Heading into 2016, it is clear radio needs to continue to tell our data-driven story. At the recent Radio Ink Forecast conference, Jed Meyer, global director of research and analytics at Omnicom Media Group’s Annalect Group, and Diana Anderson, SVP, group director for Network Audio Activation at Carat USA, outlined a six item “to do” list for radio in 2016:
- Interactive advertising
- Commercial loads
- Automated buying and selling
Also at the conference, radio executives responded to each challenge on the 2016 “to do” list.
1. Mobile: expand consumer adoption and usage of the NextRadio interactive mobile platform.
“Radio was the first mobile medium,” notes Carat’s Anderson. However, planners and clients need more education about how radio reaches the mobile listener, she adds.
Jeff Smulyan, CEO, chairman, and founder at Emmis Communications Corporation, told the audience NextRadio is the radio industry’s innovative mobile solution. NextRadio — an app that broadcasts FM radio right from a smartphone — has already been downloaded more than five million times.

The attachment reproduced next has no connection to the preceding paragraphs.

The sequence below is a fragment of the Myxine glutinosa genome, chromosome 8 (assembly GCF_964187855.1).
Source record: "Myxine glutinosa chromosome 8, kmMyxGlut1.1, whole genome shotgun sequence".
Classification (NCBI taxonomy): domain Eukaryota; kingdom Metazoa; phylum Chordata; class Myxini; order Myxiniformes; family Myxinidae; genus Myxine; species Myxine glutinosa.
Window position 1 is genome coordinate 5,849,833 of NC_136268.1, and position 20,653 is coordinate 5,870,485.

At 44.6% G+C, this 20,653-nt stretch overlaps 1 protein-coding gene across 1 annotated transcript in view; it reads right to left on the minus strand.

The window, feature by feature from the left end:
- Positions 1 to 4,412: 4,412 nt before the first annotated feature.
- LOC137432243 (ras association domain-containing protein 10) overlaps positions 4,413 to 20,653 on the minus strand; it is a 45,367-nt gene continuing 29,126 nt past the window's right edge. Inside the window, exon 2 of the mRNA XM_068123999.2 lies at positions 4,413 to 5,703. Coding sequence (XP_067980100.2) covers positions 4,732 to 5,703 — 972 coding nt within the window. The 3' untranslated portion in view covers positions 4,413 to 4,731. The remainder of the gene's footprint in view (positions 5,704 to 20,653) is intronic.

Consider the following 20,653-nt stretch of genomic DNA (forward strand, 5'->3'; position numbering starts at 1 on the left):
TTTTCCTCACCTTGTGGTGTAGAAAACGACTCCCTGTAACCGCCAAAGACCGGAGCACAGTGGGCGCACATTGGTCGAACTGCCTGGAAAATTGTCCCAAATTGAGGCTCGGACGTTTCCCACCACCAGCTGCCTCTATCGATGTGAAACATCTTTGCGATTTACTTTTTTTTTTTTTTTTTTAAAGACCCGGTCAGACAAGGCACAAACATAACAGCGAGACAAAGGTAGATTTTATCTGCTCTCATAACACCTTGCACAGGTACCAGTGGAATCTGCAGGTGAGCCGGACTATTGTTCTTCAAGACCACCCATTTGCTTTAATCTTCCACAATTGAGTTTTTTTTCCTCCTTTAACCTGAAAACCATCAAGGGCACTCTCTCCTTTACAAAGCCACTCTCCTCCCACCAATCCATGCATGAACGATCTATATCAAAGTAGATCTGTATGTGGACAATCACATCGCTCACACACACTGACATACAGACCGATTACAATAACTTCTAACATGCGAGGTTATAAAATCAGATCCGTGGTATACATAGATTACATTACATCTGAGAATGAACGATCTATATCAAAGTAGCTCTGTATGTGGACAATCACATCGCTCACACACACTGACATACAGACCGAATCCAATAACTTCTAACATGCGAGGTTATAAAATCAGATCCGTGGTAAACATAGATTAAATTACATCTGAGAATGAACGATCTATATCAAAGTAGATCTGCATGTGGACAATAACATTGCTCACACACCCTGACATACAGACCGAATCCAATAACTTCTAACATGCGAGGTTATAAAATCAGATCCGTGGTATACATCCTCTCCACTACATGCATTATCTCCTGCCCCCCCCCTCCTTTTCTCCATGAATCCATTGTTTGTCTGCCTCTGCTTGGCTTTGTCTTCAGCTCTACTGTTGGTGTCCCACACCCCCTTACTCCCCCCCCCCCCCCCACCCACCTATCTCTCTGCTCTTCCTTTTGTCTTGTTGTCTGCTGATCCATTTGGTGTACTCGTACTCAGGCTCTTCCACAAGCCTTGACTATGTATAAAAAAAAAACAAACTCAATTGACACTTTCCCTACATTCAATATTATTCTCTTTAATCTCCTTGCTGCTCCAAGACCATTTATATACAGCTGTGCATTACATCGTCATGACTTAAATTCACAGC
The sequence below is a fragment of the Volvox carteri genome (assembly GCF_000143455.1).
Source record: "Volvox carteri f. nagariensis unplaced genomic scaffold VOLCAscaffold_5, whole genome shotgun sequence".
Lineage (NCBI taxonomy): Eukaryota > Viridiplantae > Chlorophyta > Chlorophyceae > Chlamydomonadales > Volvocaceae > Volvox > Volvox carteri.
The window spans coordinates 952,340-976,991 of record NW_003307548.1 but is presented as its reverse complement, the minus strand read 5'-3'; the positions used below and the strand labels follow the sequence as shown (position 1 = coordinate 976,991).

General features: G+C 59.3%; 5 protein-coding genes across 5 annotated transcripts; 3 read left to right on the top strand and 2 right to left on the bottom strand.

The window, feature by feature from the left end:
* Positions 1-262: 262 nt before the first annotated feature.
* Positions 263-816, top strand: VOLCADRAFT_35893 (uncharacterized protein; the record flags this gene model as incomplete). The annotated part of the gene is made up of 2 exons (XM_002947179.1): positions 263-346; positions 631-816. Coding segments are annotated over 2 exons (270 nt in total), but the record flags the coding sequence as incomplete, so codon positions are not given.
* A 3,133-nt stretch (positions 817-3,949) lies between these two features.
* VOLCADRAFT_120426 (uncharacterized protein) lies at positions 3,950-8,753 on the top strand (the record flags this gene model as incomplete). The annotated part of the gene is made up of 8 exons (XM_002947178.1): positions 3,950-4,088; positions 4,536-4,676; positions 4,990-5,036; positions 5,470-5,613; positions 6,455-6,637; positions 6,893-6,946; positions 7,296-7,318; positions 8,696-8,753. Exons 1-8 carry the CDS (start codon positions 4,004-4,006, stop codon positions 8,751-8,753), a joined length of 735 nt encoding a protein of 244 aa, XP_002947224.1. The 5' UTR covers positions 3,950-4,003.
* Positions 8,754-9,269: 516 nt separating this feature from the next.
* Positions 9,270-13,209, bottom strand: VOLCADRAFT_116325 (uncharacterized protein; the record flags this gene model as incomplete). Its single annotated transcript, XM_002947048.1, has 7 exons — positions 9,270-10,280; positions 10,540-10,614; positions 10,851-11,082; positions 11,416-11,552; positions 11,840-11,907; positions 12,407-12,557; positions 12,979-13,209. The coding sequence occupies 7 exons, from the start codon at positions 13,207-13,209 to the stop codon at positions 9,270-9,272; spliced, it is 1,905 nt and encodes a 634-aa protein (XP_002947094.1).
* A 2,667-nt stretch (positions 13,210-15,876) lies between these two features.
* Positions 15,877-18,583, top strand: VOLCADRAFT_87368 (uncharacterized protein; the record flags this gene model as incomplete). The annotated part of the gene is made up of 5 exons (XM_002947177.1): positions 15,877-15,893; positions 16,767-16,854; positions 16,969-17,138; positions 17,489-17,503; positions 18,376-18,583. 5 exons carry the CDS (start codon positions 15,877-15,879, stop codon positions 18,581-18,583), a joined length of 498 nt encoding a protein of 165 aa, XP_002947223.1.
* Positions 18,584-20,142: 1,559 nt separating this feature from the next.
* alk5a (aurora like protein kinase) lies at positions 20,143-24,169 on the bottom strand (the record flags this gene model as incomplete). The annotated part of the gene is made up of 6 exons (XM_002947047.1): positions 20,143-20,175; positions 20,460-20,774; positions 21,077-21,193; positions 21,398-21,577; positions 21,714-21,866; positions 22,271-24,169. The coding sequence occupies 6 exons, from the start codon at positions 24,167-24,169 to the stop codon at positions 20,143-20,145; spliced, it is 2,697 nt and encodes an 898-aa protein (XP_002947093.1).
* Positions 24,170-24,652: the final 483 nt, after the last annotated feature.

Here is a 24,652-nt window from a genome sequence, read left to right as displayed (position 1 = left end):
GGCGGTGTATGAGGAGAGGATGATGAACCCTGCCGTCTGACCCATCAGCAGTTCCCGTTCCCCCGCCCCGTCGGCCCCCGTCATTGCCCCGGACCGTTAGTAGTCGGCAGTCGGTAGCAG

“We have the ability to revitalize portability for this medium,” he says. “Every American … carries one device with them — their smartphone — and in every smartphone in the world there’s an FM radio — our job is to get it turned on.”
NextRadio was first available on Sprint Android phones, and recently reached a tipping point adding AT&T and T-Mobile. Smulyan expects to have the app enabled in millions of new phones in the next six months.
Smulyan encouraged the industry to take to their airwaves to encourage adoption. “If this industry stays together we will be in every smartphone in the next couple of years,” he says. “It is in your hands.”
2. ROI: depict radio’s impact on the entire media plan.
Over the last two years, Nielsen released 22 case studies showing the ROI of radio. Across all of the categories, radio showed an 8:1 ROI — every $1 spent in radio resulted in an $8 incremental spend.
Meyer of Annalect/OMD says he would like to see research about how audio fits into the overall media mix to reach the consumer, and more specifically, where audio fits in the mobile lifestyle.
Peter Smyth, chairman and CEO of Greater Media, says it’s clear we need to go one step further with Nielsen to showcase the impact radio on the entire media plan at the point of sale, and partner with clients to learn about their needs. “We have to be better evangelists of our medium, and I think radio has to speak from one voice.”
3. Data: embrace new Nielsen measurement to help provide advertisers the data they want.